Dallas — In post-concert comments Saturday night in the Soundings: New Music at the Nasher series, at the Nasher Sculpture Center, pianist Boris Berman referred to his just-completed performance as “a world completely different.”
And with good reason. Berman, a pianist trained in the stringent school of Russian romantic virtuosity, a tradition in which thunderous technique and passionate expression are valued, had just performed the complete Sonatas and Interludes of John Cage, an American experimental work that’s universes distant from the storms and yearning of Prokofiev and Scriabin.
Cage completed the Sonatas and Interludes in 1948 as an extension of a project for a modern dance company. In the tradition of great composers, Cage seized the limitations of the project—in that case, an inferior piano—and turned the limitations into a source of inspiration. In order to create a variety of sounds and color, Cage meticulously introduced foreign objects, including bolts, screws, and pieces of rubber, into exact locations among the piano strings. The result was a new range of timbres and qualities for the piano, and a new way of making music that continues to influence composers, performers, and audiences seventy years later.
Performed in its entirety—as was the case Saturday—Sonatas and Interludes includes 16 sonatas, interspersed at key moments with four interludes. Cage would eventually remove himself from the historical chronology of music, claiming to have no musical past or influence from the tradition of classical music; the Sonatas and Interludes, however, absolutely beg comparison in mood, structure, and effect to the short sonatas of two geniuses of 18th-century keyboard music: Domenico Scarlatti and Antonio Soler.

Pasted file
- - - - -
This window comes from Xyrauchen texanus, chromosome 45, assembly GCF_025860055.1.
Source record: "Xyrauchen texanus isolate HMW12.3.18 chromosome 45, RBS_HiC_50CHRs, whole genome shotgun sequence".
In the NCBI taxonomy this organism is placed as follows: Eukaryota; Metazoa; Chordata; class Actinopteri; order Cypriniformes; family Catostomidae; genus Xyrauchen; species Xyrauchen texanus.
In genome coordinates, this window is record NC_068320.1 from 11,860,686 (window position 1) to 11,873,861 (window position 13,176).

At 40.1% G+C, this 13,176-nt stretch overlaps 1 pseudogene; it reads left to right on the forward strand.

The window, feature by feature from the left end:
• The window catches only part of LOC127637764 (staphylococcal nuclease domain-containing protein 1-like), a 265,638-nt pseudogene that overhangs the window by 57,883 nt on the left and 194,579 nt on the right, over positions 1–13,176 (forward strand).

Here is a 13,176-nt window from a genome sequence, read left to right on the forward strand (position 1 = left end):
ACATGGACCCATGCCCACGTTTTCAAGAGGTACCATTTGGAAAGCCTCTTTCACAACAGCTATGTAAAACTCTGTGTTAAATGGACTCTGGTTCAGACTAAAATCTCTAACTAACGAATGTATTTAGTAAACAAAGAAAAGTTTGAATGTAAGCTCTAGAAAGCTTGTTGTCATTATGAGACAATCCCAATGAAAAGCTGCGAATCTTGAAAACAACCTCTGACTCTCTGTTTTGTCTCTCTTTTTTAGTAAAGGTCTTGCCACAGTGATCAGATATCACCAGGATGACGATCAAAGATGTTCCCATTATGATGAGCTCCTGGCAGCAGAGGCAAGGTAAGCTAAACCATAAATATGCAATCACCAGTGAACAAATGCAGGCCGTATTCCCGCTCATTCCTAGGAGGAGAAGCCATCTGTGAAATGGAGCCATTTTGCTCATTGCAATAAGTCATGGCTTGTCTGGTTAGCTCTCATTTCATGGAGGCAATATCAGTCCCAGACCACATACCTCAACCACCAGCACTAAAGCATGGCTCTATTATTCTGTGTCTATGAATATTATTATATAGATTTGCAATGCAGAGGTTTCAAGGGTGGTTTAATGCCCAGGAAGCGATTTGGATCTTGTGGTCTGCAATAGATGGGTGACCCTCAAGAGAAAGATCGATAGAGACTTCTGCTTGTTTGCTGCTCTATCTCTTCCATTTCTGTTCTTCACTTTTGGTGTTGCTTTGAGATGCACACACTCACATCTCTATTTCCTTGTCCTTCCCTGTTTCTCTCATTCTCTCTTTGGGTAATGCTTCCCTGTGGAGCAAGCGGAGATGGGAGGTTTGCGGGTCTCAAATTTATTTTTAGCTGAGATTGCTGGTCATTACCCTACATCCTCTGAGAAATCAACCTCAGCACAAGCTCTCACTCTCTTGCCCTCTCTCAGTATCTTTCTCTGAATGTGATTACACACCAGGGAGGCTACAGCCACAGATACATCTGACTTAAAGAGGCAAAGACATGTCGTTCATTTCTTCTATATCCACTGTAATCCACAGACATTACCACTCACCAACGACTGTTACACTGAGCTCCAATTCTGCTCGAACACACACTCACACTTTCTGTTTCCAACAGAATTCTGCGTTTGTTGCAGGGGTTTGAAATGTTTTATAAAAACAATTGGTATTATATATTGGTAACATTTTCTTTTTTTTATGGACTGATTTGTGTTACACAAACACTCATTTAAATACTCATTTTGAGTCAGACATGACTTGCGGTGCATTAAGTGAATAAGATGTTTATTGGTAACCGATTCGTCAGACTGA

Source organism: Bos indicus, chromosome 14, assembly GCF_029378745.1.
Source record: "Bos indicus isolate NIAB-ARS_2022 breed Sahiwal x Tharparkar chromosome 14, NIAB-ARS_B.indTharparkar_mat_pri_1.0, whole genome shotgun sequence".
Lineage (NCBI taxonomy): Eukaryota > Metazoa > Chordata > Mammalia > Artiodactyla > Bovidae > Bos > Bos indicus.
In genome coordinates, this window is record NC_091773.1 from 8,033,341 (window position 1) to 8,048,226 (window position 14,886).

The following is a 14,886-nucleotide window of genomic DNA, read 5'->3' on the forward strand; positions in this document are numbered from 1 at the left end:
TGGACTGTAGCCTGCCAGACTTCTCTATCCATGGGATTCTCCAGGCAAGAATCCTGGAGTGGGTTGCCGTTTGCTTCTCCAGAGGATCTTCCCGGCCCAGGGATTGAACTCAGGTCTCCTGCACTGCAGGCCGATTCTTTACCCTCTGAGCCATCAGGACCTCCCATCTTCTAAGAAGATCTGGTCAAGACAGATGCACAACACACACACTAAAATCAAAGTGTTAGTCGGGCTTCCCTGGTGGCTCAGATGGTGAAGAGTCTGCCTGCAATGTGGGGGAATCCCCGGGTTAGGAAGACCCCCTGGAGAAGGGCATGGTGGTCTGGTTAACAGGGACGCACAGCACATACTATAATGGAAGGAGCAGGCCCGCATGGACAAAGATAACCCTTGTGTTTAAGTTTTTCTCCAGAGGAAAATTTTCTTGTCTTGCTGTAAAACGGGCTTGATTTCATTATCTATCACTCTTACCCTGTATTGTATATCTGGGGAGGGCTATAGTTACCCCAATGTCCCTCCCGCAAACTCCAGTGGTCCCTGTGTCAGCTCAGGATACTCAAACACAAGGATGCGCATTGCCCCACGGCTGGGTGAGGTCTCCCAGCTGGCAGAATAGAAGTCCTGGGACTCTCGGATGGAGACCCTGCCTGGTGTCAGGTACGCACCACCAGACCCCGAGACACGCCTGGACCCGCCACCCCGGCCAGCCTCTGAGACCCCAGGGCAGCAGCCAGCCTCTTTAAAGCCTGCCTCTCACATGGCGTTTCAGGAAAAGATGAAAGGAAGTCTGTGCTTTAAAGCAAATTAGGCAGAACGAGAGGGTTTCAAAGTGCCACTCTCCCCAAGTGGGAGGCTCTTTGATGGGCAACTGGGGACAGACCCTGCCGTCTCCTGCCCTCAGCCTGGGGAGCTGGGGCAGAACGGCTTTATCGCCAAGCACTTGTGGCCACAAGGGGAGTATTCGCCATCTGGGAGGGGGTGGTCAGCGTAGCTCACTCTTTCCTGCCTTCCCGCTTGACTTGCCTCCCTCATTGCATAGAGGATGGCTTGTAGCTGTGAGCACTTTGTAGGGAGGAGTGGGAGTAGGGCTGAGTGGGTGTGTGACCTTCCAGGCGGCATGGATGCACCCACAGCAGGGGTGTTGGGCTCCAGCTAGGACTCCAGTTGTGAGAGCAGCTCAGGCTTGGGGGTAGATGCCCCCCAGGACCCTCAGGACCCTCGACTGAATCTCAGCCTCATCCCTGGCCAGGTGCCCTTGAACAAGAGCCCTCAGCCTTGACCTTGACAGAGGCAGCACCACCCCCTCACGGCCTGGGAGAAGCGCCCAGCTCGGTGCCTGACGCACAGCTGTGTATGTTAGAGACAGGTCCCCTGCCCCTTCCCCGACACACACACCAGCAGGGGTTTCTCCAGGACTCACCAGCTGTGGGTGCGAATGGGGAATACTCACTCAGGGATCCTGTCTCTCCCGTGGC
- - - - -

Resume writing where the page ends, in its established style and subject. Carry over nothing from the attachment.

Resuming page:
For his part, pianist Berman applied the same sense of drama and precision to this performance as to his performances of more standard repertoire. Seventy minutes is a long stretch of time to listen, without break, to any one continuous work of instrumental music (the length of Sonatas and Interludes is comparable to the symphonies of Bruckner and Mahler); Cage here created a constant variety of effects and noises that pull the listener almost hypnotically into that “world completely different.”
Although we tend to associate Cage with the concept of music liberated from the restraints of drama, momentum, or extra-musical association, it’s impossible not to hear chimes, machines, and gongs, or to feel a level of emotion and personal reaction. Ultimately, however, the music insists on its own value, offering no more “meaning” per se than a geranium or a squirrel or a pasture.
Textures are generally lean, throughout, but with some amazingly lavish moments along the way. And Cage, whatever disavowal of momentum he may have eventually made, clearly had a valedictory effect in mind in the sixteenth, and final, Sonata, in which Berman skillfully communicated a sense of completion and fading away.
Besides the intense immediate experience, the concert represented yet another addition to the amazing series of musical experiences brought to Dallas audiences on the Soundings series, ranging from definitive presentations in recent years of classics of modern music such as Schoenberg’s Pierrot Lunaire, Ives’ “Concord” Sonata, and Maxwell Davies’ Eight Songs for a Mad King, to name but a few. Soundings at the Nasher, which also offers unique new musical experiences in addition to these “classics,” continues to be one of the most valuable facets of our region’s classical music scene.